Important Safety Tips To Follow Before New Riders Become Road Warriors
You just got your
first motorcycle and even just passed the motorcycle driver's
license test, so maybe you think you're ready for the road.
However, before you take off on the open road, you need to consider
some extremely vital things that might have not been discussed in
While owning and riding a motorcycle is extremely fun, it's absolutely vital to take motorcycle riding as a responsibility when you're on the road. Here are a few tips to follow before you turn into a road warrior:
1) Do Not Drink And Ride
No matter if you've just
turned 21 or 50 years old, riding a motorcycle with even one drink
in you could be very dangerous. Even though this tip should be
obvious, a lot of first time riders find themselves in accidents
because they had one or two drinks before hitting the road.
While it varies from person to person, two beers before riding a motorcycle can have the same effect as six beers before a driving a car. Motorcycle driving requires split-second reactions and precision that are extremely difficult to grasp while intoxicated. Simple turns that you're just learning get much more difficult with alcohol in you, so steer clear.
2) Inspect Your Ride Before You Go
When you first get to
your bike, you should inspect it before you take off. A loose
chain or underinflated tire
could cause you to wreck. While in a car, small issues like this
are much less catastrophic. Turn on your bike and let it run for a
while and adjust your mirrors. You never want to adjust mirrors
while driving because it takes your eyes off the road. If you find
oil or any fluid leaking from your bike, have a professional to
inspect your ride before you take off. The last thing you want is
to be stranded somewhere because you didn't check first.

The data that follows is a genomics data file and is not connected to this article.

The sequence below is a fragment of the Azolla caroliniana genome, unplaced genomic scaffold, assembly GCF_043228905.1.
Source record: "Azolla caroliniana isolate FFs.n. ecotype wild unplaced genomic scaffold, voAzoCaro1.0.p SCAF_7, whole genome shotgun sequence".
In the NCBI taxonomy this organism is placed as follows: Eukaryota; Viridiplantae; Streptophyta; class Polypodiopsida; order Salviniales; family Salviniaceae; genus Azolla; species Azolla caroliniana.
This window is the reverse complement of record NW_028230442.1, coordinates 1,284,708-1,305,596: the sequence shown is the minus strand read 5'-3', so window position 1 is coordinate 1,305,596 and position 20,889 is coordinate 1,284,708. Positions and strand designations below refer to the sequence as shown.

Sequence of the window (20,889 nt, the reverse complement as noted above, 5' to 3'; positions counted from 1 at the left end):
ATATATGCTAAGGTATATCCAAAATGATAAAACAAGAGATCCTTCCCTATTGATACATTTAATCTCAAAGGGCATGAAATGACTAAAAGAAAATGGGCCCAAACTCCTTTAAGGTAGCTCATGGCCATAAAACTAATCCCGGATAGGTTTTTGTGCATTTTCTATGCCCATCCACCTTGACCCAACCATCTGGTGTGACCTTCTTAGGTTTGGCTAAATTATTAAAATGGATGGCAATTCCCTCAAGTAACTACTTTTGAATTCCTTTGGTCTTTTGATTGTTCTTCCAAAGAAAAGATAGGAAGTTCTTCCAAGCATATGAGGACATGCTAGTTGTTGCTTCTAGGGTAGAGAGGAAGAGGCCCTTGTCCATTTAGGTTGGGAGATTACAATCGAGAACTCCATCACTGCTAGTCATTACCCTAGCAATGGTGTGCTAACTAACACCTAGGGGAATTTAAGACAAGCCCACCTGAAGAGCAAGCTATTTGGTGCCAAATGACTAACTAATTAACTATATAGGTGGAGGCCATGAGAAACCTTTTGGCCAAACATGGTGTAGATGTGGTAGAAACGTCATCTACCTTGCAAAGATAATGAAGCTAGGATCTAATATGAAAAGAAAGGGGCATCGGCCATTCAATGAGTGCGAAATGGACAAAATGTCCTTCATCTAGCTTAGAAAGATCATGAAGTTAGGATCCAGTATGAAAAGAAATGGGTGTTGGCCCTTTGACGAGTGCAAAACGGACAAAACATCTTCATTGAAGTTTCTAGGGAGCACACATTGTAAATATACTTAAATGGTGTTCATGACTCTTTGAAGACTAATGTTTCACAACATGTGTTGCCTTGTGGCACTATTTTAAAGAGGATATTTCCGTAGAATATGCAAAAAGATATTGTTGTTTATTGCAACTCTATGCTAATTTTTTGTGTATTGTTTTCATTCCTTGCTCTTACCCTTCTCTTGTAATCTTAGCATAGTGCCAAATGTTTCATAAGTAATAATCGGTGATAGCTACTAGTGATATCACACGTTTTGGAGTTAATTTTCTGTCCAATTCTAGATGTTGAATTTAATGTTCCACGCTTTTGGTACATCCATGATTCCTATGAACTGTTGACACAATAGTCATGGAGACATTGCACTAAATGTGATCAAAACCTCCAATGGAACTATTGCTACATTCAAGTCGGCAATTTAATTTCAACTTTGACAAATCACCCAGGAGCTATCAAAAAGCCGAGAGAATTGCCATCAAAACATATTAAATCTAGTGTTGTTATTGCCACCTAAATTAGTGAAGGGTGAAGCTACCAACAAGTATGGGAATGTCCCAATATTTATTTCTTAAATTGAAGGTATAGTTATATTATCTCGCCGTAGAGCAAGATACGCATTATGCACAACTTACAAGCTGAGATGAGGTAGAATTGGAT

3) Stay Away From Severe Weather
If you just got
your motorcycle and are ready to roll, don't take your chances in
bad weather. Your margin of error is dramatically reduced when
you're riding in slippery road conditions. Additionally, your
visibility is limited in the rain and your overall control is
limited. If you get stuck in severe weather, know that bumps and
potholes are harder to locate, so drive slow and brake gently. When
approaching railroad tracks, take them at as much of a 90-degree
angle as possible to reduce slippage.
4) Focus On Your Direction
This is something
your motorcycle instructor should have taught you, but it's key to
riding safely: Always look in the direction you want to go. Turning
on a corner can force you to look in other directions or straight
ahead, which you'll quickly realize affects your ability to turn
smoothly. Instead, look at the lane you want to take and your bike
will take you there. Don't let other traffic distractions get in
your way and always focus on where you're going.
5) Get Proper-Fitting Apparel
For first time riders, it's smart to wear motorcycle gear that appropriately fits you. Make sure your helmet is snug and doesn't move around. Additionally, your motorcycle jacket, pants, gloves and protective back shield should all fit snug. When you're riding a motorcycle, loose gear tends to flop around in the wind, which can take your focus off driving. Having the right gear will not only reduce distractions, but it will protect your body better in the instance of an accident.